When Okay I Believe You, But My Tommy Gun Don't devolves to a single guitar, for the sake of erupting back into the delirious final chorus.

5. Galaxie 500 - On Fire  (1989)

The lyrical imagery of Snowstorm makes this an easy pick, but the album as a whole is the point where dreamy pop meets the surreal haze of shoegaze, and then makes a crash landing into the crescendo-laden orchestration of post-rock.

Winteriest Moment:  

When Dead Wareham bittersweetly exclaims that his boss has no more work for him and is letting him go home - to ride out the blizzard alone.

4. Sigur Rós - Ágætis Byrjun  (1999)

Hailing from Iceland, it is no surprise that Sigur Rós knows as well as anyone how to tap into the spirit of the fourth season.  Ágætis Byrjun creates a "wall of sound" type of delivery with flowing background ambiance, yet the whole album still feels incredibly ethereal and floaty.  There is a particular alien serenity to it, as if the ebbs and flows are capable of carrying you straight up to the clouds, high above a foreign Alpine landscape.  The vocals, all sung in Icelandic, contribute a great deal to this vibe, and they serve as another instrument and another texture to the sonic landscape.

Winteriest Moment:  

The second half of Starálfur when a moment of tape hiss sends off the lone acoustic guitar and blows in the shimmering synths and backwards loops, before it all dissolves into white noise and gives way to the slowly pulsating organ of Flugufelsarinn.

3. Agalloch - The Mantle  (2002)

This album is Frankenstein's Monster of music.  Never before and never since has fireside acoustic strumming meshed so well with smoldering electric guitars, thunderous percussion, and despair-filled black metal vocals.  Not unlike the beast it is reminiscent of, the whole thing is shrouded in a deep coat of mystery, invoking images of hooded figures wandering the tundra and ascending snow covered mountain faces in search of something beyond comprehension.  Isolation is a common theme among many of the albums on this list, but during the journey The Mantle takes you on you begin to embrace that isolation.  The atmosphere and delivery seem to put you into the shoes (er…hooves?) of the elk displayed on the cover; somehow existing as one with the unrelenting wilderness.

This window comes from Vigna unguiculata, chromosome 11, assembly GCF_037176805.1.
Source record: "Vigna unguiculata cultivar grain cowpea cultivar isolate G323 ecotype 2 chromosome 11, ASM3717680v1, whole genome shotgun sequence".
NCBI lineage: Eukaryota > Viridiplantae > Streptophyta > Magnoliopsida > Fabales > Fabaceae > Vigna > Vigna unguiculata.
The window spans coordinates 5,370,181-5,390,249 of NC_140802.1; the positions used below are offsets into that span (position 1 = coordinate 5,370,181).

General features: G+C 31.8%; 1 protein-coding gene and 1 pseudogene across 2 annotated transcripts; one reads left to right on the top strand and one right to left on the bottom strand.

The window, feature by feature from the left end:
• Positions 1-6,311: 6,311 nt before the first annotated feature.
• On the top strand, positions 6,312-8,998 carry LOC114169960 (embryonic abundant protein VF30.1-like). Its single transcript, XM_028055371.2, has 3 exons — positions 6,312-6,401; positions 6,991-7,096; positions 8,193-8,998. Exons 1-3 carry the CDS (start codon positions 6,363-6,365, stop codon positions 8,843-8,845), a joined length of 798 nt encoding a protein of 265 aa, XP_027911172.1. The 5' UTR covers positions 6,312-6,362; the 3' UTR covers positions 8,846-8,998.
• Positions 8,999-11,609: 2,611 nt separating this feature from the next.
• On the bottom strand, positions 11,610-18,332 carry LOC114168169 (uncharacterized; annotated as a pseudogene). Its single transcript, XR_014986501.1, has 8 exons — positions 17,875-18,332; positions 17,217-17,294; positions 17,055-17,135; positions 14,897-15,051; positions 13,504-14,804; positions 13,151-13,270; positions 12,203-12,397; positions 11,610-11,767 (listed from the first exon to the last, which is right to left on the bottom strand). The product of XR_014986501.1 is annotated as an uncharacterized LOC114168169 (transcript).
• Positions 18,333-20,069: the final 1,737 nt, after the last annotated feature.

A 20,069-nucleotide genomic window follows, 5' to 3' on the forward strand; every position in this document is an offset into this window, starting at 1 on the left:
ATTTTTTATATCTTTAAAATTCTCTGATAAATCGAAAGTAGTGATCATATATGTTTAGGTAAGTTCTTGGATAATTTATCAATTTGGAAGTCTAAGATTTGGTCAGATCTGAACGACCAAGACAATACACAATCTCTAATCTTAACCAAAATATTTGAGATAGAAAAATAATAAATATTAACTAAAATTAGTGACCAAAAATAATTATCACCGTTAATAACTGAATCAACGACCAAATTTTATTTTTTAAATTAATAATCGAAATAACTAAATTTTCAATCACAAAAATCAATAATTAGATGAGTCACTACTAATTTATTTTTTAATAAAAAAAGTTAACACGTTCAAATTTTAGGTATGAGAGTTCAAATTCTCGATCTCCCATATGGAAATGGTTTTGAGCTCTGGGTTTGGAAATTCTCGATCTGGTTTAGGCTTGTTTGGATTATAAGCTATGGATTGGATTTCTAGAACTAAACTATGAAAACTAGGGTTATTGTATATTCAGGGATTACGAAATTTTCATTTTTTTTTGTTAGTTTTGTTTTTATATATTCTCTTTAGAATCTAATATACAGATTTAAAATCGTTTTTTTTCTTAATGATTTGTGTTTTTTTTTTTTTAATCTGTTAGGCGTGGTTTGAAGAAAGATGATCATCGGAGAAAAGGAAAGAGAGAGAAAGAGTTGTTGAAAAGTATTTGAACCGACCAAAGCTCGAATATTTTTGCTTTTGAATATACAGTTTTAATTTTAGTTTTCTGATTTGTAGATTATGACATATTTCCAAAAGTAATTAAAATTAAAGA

Winteriest Moment: 

The ethereal, crackling echo of the deer skull drum behind the campfire guitar in The Lodge

2. Radiohead - Kid A  (2000)

From the warm yet ominous opening chords of the rhodes keyboard to the final minutes of deafening silence, no album better conveys the digital emptiness of the looming electronic age.  Released at the turn of the millennium, Kid A uses eerie, disembodied vocals and layered textures of stuttering trip-hop beats to illustrate a vast, lonely, cold, alien future.  The album is at its best during the dissociative ambiance of the middle section, which puts you into a warped sense of security before dropping you headfirst into the overwhelming hopelessness of Idiotique.  

Winteriest Moment:  

Just looking at the cold, computerized mountainscape on the cover, and knowing exactly what you're in for.

1. Explosions in the Sky - The Earth is Not a Cold Dead Place  (2003)

This is a great record during any time of the year, but it seems to take on a whole new dynamic among the snow and ice and subzero temperatures.  The crystal clear guitars shimmer like ice above the sparse compositions, with individual notes ringing out like flakes of snow.  On a list filled with depression, desperation, and alienation it seems only right for #1 to be the one that is capable of putting it all back into perspective.  It is an experience akin to watching sun rays reflect off of a desolate snow covered field, illuminating the beauty of what at first may seem like a cold, dead place.  

Winteriest Moment:  

All of it.

[Honorable Mentions:  Electric President - Electric President, Portishead - Dummy]

Thank you for reading!